Coronavirus-proofing your home
EAST LIVERPOOL — The East Liverpool Health District has several recommendations on precautions that one can take to keep coronavirus at bay.
Health Commissioner Carol Cowan suggests that first and foremost that one watches the Ohio Department of Health and Centers for Disease control websites for updates. However, she suggests residents do the following to coronavirus-proof their homes.
Designate one person as an errand runner to limit the household’s outside exposures and set up a disinfecting area, where you can disinfect packaged food in a low traffic area.
Stay six feet or more within others when out, disinfect handles on carts or baskets while shopping and wash hands frequently while out and avoid touching one’s face.
Upon return to one’s home, wash hands for 20 seconds with soap and water, disinfect all takeout boxes and packaged foods at your disinfecting station and thoroughly wash produce before introducing it in your kitchen.
Don’t be afraid to disinfect everything one touches like doorknobs, light switches, keys, phones, keyboards and remotes with Environmental Protection Agency-approved disinfectants like Clorox and Lysol. Be sure to leave surfaces wet for three to five minutes.
When receiving deliveries, ask them to drop them off on your doorstep or keep six feet of distance if workers need to come to the door. Pay and tip online when possible, and wash your hands after picking up mail from your mailbox.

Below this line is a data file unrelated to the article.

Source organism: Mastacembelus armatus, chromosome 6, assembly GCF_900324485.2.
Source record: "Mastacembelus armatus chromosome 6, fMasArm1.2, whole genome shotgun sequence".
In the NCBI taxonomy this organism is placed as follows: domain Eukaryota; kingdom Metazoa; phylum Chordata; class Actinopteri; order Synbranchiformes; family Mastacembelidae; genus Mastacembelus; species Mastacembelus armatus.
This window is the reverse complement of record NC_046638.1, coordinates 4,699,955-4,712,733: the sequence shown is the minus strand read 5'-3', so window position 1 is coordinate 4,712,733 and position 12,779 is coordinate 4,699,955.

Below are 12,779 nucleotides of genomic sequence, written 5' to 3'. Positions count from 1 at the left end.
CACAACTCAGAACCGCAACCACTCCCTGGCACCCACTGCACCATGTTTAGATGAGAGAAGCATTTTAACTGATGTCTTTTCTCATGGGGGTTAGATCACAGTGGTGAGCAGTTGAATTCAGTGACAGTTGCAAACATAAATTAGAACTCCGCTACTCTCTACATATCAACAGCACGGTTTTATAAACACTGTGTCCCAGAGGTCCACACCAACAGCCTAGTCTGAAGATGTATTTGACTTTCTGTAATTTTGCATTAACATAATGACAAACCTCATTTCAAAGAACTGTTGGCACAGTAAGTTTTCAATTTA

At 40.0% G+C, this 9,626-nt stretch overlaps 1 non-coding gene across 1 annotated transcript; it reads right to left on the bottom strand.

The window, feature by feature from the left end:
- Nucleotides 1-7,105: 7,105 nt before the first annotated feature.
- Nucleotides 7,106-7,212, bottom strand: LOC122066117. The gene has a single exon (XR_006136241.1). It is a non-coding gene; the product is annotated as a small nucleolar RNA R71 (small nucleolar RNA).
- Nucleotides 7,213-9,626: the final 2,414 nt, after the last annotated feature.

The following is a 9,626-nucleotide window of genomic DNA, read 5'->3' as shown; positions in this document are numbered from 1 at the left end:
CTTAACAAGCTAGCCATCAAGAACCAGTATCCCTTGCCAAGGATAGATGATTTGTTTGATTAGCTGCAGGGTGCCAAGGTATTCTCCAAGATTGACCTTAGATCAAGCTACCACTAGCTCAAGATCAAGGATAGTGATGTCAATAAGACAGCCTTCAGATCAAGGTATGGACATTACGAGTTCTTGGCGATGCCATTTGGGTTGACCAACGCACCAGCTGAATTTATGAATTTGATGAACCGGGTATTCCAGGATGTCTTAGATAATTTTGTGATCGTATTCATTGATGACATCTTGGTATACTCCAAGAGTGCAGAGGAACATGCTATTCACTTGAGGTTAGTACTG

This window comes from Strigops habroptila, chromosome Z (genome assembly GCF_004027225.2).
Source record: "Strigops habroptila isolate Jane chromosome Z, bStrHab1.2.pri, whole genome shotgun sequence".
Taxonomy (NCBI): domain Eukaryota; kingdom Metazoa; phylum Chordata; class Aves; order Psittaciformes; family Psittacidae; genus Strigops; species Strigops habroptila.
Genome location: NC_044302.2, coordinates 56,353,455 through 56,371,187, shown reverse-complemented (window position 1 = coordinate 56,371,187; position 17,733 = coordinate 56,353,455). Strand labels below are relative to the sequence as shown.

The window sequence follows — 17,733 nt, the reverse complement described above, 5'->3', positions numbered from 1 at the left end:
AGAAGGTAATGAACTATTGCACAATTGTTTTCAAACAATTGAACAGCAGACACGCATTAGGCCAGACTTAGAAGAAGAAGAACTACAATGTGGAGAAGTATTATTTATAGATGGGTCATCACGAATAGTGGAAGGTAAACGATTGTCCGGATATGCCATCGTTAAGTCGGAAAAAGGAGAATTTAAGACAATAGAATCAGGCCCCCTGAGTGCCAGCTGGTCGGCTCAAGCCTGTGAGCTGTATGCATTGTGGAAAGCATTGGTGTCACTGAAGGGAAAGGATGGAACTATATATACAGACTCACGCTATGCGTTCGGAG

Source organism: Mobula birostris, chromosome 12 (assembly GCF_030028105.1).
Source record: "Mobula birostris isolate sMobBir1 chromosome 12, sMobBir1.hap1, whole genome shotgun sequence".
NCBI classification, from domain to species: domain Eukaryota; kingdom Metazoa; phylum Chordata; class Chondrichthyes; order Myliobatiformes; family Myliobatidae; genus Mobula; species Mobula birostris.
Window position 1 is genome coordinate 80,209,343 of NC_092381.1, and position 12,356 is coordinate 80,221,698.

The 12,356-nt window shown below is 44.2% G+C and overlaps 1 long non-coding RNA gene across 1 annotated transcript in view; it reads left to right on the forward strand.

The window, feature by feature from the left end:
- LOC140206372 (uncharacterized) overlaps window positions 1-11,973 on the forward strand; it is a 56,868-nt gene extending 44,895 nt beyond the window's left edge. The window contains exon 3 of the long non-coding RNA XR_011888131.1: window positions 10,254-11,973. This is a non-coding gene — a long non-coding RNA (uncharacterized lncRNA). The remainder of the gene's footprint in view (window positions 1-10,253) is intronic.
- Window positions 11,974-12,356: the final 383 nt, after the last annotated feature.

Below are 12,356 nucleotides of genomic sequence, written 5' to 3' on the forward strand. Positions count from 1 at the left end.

For laundry, clothes, towels and linens should be washed regularly on the warmest setting. It is recommended that you use removable lines in your laundry hamper and disinfect the hamper regularly. Shaking dirty laundry in the air is discouraged as it disperses any possible virus in the air.
Cowan also suggests that it is not a good time to have guests over at your home right now, as living spaces should not be shared. She also suggests social distancing recommendations be observed at all times.
What if someone in your household gets ill, she suggests to first consult doctors and then isolate them in another room and suggest they use a separate restroom. Frequently touched surfaces should be disinfected daily, and you should avoid sharing items with them. The CDC also recommends wearing gloves when doing their laundry, asking them to wear a face mask and wash your hands frequently.
In households with pets, Cowan suggests it is okay to play with them in your backyard just observe the six foot social distancing restriction and try to secure another caregiver for them if you are sick. If you must care for them while ill, wash hands frequently.